Unfortunately, robots may put some of us out of work. McAfee says the trend here is clear. "We've been shedding manufacturing jobs for about 35 years in America, while manufacturing output and value added have been going up," he said. "I don't know how you can make the case that these kinds of technologies are creating as many jobs as they're destroying."
I don't normally find myself defending job displacement, but in recent years and months a great deal of confusion and herding has been taking place, much of which isn't based on evidence, so have recently entered the fray.
The automation trend started much earlier than 35 years ago, of course, during which time enormous numbers of jobs were created by customers of the automation. While it's certainly true that perhaps as many as a billion or more were displaced, most from subsistence farms in Asia, the net job creation was massive during entire time. Certainly no disagreement from me that U.S. main street and middle class were the net loser in this trend, which was based on official policy and driven too much by global corporations--it was the U.S. reaction to the trend that was the most tragic.
Rather than pursue a competitive trajectory similar to post unification of Germany in the 1990s, which included structural retraining and state-of-the-art industrial tools, the U.S. employed financial engineering that created two major bubbles and crashes, the latter of which was the financial crisis which can be prevented with the best governance and analytics tools today (ironically requires automation). The same is true with 9/11, leading to two wars and additional trillions lost--hundreds of thousands of lives, and most human-caused corporate events, from whale trades to fraud, record fines, most Black Swans, etc. So if we are to look at job displacement from automated methods and related technology, which is I think appropriate and wise, we should also look at the cost of not using state-of-the-art automated systems. As one of the leading experts on human caused crises, please trust me that nothing during the past two decades has been more costly in terms of economic damage or job loss than refusing to employ automated preventative systems in large organizations.
In the IT industry for example, we offer automated adaptive data management which was recently estimated to save over $50 million per year in hard integration costs moving forward--forever (in one org), and this doesn't even contemplate the toxic costs of silos and crises that occurs when systems are not compatible, which are by far the larger costs (solution benefits). That represents around 100,000 jobs if translated to SME lending in just this one bank, much more if we include other more costly use cases. Hard integration costs alone are estimated to be $500bn annually globally, but the related costs in poor governance, silos, and lack of unified systems is much higher, usually found at or near the core of most modern crises, including the financial crisis which cost tens of millions of jobs globally.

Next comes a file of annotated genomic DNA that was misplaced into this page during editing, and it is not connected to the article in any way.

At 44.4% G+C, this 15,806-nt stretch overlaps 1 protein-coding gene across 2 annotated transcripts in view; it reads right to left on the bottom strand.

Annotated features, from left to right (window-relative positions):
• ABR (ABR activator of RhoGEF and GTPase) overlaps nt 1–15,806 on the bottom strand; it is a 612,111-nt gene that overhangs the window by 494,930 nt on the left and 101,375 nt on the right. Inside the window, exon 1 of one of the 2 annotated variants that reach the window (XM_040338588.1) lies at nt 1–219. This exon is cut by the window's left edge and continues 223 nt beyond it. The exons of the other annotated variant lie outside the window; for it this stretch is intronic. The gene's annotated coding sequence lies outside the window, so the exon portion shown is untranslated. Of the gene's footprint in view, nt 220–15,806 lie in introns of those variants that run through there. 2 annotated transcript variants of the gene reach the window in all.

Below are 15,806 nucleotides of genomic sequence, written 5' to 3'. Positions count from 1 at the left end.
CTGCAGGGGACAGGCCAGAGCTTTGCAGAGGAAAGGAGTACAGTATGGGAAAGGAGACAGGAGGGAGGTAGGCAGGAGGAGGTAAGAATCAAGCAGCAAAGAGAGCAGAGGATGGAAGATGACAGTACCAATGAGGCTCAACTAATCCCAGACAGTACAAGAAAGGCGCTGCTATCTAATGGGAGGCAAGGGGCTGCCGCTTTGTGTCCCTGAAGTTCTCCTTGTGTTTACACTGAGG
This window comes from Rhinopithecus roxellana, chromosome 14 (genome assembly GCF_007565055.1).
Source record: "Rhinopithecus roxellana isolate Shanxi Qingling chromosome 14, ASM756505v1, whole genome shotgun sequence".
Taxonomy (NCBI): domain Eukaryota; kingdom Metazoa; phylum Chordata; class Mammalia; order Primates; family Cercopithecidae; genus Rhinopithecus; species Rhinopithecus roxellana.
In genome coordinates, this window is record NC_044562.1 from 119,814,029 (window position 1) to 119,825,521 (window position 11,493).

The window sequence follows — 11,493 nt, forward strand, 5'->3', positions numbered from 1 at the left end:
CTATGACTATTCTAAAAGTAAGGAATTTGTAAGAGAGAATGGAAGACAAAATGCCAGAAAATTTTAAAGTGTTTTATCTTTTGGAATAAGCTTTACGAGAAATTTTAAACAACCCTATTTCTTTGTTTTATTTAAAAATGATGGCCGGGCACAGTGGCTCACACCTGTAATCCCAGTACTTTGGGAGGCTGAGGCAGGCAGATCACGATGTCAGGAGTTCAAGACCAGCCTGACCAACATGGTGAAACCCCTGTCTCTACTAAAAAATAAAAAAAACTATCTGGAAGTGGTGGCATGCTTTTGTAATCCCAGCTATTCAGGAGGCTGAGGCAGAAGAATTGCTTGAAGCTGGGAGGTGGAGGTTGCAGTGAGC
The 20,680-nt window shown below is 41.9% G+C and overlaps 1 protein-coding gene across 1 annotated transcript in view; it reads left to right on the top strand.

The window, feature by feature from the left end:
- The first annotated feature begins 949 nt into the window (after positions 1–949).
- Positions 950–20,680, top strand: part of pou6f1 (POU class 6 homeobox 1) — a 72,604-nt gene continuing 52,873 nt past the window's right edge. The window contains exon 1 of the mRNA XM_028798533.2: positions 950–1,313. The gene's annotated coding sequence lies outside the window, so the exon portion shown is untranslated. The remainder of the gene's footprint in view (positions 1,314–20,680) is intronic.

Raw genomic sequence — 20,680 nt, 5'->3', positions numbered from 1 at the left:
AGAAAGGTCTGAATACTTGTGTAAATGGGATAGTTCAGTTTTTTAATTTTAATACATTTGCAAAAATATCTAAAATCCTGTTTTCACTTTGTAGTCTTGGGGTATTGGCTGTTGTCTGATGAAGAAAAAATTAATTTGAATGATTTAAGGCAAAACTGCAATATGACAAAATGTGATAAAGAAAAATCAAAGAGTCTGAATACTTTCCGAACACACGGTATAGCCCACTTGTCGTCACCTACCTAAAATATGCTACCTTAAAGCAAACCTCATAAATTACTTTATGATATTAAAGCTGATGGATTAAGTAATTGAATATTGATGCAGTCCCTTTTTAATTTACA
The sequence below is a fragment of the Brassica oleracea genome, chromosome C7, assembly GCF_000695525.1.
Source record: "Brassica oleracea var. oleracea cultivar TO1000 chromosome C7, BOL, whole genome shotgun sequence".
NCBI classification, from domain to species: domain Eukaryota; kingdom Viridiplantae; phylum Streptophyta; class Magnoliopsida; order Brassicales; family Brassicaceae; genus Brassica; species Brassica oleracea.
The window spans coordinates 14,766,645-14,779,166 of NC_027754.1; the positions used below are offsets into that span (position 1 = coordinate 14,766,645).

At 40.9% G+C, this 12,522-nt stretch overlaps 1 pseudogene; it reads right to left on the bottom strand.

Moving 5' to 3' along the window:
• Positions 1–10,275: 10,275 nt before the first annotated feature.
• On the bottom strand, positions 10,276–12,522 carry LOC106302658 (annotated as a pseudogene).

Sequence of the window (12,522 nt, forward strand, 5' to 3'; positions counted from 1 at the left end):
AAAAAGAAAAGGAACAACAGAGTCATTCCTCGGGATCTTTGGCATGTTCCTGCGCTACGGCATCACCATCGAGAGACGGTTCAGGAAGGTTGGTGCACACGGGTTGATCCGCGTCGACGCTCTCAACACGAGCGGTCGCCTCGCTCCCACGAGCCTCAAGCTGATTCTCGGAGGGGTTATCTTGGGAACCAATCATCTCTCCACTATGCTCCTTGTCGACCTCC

The good news is that leadership in organizations are finally embracing innovation towards positive use, including job creation and business growth, rather than just downsizing and displacement. What is abundantly clear is that protectionism doesn't work in a hyper competitive global economy--not for long, whether a company or a nation. Like companies, those countries that continue to reject productivity and competitiveness (especially those that are the most costly), they will lose the economic battle to those who embrace same, like China which is now I believe the largest net buyer of robotics in response to a workforce that has become increasingly uncompetitive. China is clearly attempting to avoid the mistakes the U.S. and much of the EU have made in attempting to move up the IC scale rapidly rather than experience the boom bust cycle of the West. While it remains to be seen whether they will succeed, China is a legitimate threat to the "Northern Atlantic Malaise", increasingly including advanced automation.
Fortunately for the U.S., we are seeing an impressive rebound in manufacturing, but we should note that even with new factories and automation--including impressive numbers and types of new good paying jobs in automated factories, we are seeing a major shift in the U.S. Future displacement is occurring that cannot be fully appreciated yet. New companies and factories are setting up shop in more competitive environments, just as they always have and will continue to do as long as we have even a hybrid capitalist system. That is to say that it makes economic sense for a large factory in South Carolina that competes globally, but not in the much higher cost centers.
This should be viewed as a wake up call in the U.S. to become more competitive. Unfortunately, we've been on a trajectory of borrow and spend, calling it investment, when we needed to be aggressively retooling for the future. Not in liberal arts colleges for the formerly wealthy, or necessarily even in universities, but low cost high impact vocational training using all tools available. The U.S. is in an economic war. It is well beyond the time for the culture to react accordingly, and stop relying on borrowing from the future to subsidize denial.
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